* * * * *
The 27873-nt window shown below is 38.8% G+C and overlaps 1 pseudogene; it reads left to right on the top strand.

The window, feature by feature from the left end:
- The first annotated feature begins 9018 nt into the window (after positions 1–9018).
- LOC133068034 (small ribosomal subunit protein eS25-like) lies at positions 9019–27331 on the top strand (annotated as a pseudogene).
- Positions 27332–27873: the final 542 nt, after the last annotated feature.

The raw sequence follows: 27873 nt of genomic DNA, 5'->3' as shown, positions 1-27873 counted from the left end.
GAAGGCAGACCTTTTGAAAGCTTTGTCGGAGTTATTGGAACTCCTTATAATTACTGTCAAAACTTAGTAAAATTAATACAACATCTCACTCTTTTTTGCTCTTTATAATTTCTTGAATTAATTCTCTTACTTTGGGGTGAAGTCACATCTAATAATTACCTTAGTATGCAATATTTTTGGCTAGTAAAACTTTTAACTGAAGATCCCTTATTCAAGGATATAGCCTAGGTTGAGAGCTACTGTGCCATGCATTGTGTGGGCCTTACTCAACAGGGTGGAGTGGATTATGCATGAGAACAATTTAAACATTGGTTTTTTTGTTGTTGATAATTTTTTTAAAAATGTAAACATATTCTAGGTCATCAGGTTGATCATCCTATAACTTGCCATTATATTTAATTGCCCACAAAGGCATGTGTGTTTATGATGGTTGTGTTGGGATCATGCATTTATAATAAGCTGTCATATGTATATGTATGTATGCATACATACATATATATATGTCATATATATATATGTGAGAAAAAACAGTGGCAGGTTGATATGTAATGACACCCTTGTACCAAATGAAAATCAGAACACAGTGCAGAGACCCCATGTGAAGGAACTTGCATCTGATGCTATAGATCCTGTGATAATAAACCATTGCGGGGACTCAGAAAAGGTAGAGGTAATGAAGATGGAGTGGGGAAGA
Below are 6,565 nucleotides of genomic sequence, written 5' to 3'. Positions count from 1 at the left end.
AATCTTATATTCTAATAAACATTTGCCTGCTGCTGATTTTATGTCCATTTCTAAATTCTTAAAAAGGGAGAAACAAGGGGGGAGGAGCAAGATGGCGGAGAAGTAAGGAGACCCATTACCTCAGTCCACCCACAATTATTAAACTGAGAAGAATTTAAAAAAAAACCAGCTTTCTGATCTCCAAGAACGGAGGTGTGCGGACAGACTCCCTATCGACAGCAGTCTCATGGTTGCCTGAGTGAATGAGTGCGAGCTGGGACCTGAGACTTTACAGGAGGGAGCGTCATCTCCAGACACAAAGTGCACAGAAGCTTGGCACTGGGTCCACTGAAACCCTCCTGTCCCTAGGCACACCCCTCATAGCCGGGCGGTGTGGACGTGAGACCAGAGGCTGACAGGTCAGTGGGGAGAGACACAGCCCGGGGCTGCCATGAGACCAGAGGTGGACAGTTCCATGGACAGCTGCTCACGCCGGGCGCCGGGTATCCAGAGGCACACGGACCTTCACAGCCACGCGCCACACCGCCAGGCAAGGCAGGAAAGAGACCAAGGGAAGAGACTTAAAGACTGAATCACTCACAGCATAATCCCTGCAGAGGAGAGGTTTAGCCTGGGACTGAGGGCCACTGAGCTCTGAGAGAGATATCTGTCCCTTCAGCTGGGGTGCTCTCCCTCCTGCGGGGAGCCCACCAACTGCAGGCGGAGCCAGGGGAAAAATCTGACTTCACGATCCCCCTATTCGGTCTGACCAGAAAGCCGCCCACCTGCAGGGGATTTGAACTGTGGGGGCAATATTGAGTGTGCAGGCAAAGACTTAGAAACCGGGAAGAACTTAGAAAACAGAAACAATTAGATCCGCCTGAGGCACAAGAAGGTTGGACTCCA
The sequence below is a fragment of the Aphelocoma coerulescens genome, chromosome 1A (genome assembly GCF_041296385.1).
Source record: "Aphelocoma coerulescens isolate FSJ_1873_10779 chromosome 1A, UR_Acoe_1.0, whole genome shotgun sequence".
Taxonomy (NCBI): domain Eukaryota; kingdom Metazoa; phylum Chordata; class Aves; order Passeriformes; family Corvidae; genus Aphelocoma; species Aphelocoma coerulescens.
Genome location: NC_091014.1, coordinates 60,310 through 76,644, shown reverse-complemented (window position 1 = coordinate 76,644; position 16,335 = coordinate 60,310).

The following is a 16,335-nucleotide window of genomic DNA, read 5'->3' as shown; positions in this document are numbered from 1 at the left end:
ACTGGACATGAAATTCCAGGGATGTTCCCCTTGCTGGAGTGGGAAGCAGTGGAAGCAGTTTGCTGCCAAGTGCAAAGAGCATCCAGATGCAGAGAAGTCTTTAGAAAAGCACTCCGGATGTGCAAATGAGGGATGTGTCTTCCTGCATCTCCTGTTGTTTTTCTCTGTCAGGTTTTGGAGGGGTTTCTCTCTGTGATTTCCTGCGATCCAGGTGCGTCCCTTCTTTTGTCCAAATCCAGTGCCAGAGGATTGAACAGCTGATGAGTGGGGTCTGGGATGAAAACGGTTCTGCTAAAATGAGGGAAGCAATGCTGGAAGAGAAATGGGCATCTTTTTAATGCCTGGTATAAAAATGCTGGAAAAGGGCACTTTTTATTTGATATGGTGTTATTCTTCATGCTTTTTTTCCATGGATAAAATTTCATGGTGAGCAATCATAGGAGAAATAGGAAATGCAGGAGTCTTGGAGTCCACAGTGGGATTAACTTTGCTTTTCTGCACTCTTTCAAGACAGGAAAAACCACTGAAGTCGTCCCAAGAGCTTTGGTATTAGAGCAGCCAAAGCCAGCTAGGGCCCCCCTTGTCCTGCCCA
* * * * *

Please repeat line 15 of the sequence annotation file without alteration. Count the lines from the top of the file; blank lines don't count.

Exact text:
ACTGGACATGAAATTCCAGGGATGTTCCCCTTGCTGGAGTGGGAAGCAGTGGAAGCAGTTTGCTGCCAAGTGCAAAGAGCATCCAGATGCAGAGAAGTCTTTAGAAAAGCACTCCGGATGTGCAAATGAGGGATGTGTCTTCCTGCATCTCCTGTTGTTTTTCTCTGTCAGGTTTTGGAGGGGTTTCTCTCTGTGATTTCCTGCGATCCAGGTGCGTCCCTTCTTTTGTCCAAATCCAGTGCCAGAGGATTGAACAGCTGATGAGTGGGGTCTGGGATGAAAACGGTTCTGCTAAAATGAGGGAAGCAATGCTGGAAGAGAAATGGGCATCTTTTTAATGCCTGGTATAAAAATGCTGGAAAAGGGCACTTTTTATTTGATATGGTGTTATTCTTCATGCTTTTTTTCCATGGATAAAATTTCATGGTGAGCAATCATAGGAGAAATAGGAAATGCAGGAGTCTTGGAGTCCACAGTGGGATTAACTTTGCTTTTCTGCACTCTTTCAAGACAGGAAAAACCACTGAAGTCGTCCCAAGAGCTTTGGTATTAGAGCAGCCAAAGCCAGCTAGGGCCCCCCTTGTCCTGCCCA